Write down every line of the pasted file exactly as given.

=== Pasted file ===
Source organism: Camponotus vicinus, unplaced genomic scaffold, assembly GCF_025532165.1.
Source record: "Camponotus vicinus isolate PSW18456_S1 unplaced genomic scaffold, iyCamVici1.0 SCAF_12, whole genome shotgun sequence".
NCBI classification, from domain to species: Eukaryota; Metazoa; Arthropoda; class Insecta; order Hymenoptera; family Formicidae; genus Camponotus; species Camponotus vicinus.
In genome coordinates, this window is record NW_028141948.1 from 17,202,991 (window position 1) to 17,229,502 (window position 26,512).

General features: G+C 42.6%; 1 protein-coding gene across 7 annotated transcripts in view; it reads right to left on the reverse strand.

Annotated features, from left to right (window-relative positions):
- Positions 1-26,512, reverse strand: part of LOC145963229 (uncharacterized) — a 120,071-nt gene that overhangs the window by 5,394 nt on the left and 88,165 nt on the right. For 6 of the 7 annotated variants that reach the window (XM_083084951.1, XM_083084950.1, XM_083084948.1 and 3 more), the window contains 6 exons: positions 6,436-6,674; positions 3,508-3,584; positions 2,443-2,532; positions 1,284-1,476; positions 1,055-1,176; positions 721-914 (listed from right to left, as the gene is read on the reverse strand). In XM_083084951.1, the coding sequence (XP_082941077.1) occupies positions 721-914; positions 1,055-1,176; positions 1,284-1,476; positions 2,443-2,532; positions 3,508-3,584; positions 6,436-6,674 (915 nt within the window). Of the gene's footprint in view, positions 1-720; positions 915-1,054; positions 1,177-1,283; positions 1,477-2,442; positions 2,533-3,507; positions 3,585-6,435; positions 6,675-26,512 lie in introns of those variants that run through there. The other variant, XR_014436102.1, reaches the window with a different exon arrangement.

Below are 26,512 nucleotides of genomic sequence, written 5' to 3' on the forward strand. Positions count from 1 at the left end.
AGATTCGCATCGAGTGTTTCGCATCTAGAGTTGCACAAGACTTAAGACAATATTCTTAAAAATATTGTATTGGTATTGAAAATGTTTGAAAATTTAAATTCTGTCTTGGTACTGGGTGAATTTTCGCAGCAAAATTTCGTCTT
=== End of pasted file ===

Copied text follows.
Source organism: Camponotus vicinus, unplaced genomic scaffold, assembly GCF_025532165.1.
Source record: "Camponotus vicinus isolate PSW18456_S1 unplaced genomic scaffold, iyCamVici1.0 SCAF_12, whole genome shotgun sequence".
NCBI classification, from domain to species: Eukaryota; Metazoa; Arthropoda; class Insecta; order Hymenoptera; family Formicidae; genus Camponotus; species Camponotus vicinus.
In genome coordinates, this window is record NW_028141948.1 from 17,202,991 (window position 1) to 17,229,502 (window position 26,512).

General features: G+C 42.6%; 1 protein-coding gene across 7 annotated transcripts in view; it reads right to left on the reverse strand.

Annotated features, from left to right (window-relative positions):
- Positions 1-26,512, reverse strand: part of LOC145963229 (uncharacterized) — a 120,071-nt gene that overhangs the window by 5,394 nt on the left and 88,165 nt on the right. For 6 of the 7 annotated variants that reach the window (XM_083084951.1, XM_083084950.1, XM_083084948.1 and 3 more), the window contains 6 exons: positions 6,436-6,674; positions 3,508-3,584; positions 2,443-2,532; positions 1,284-1,476; positions 1,055-1,176; positions 721-914 (listed from right to left, as the gene is read on the reverse strand). In XM_083084951.1, the coding sequence (XP_082941077.1) occupies positions 721-914; positions 1,055-1,176; positions 1,284-1,476; positions 2,443-2,532; positions 3,508-3,584; positions 6,436-6,674 (915 nt within the window). Of the gene's footprint in view, positions 1-720; positions 915-1,054; positions 1,177-1,283; positions 1,477-2,442; positions 2,533-3,507; positions 3,585-6,435; positions 6,675-26,512 lie in introns of those variants that run through there. The other variant, XR_014436102.1, reaches the window with a different exon arrangement.

Below are 26,512 nucleotides of genomic sequence, written 5' to 3' on the forward strand. Positions count from 1 at the left end.
AGATTCGCATCGAGTGTTTCGCATCTAGAGTTGCACAAGACTTAAGACAATATTCTTAAAAATATTGTATTGGTATTGAAAATGTTTGAAAATTTAAATTCTGTCTTGGTACTGGGTGAATTTTCGCAGCAAAATTTCGTCTT